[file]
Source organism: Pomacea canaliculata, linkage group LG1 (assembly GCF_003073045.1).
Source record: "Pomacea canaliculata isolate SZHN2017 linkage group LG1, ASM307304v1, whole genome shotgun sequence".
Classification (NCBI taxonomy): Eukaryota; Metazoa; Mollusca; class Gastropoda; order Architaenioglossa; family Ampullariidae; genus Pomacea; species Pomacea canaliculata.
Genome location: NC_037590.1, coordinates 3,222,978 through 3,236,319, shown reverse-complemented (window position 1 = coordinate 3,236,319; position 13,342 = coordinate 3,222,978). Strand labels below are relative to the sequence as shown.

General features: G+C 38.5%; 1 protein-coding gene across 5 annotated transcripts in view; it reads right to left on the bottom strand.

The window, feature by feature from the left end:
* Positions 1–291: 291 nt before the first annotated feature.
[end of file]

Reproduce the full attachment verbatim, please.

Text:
Source organism: Pomacea canaliculata, linkage group LG1 (assembly GCF_003073045.1).
Source record: "Pomacea canaliculata isolate SZHN2017 linkage group LG1, ASM307304v1, whole genome shotgun sequence".
Classification (NCBI taxonomy): Eukaryota; Metazoa; Mollusca; class Gastropoda; order Architaenioglossa; family Ampullariidae; genus Pomacea; species Pomacea canaliculata.
Genome location: NC_037590.1, coordinates 3,222,978 through 3,236,319, shown reverse-complemented (window position 1 = coordinate 3,236,319; position 13,342 = coordinate 3,222,978). Strand labels below are relative to the sequence as shown.

General features: G+C 38.5%; 1 protein-coding gene across 5 annotated transcripts in view; it reads right to left on the bottom strand.

The window, feature by feature from the left end:
* Positions 1–291: 291 nt before the first annotated feature.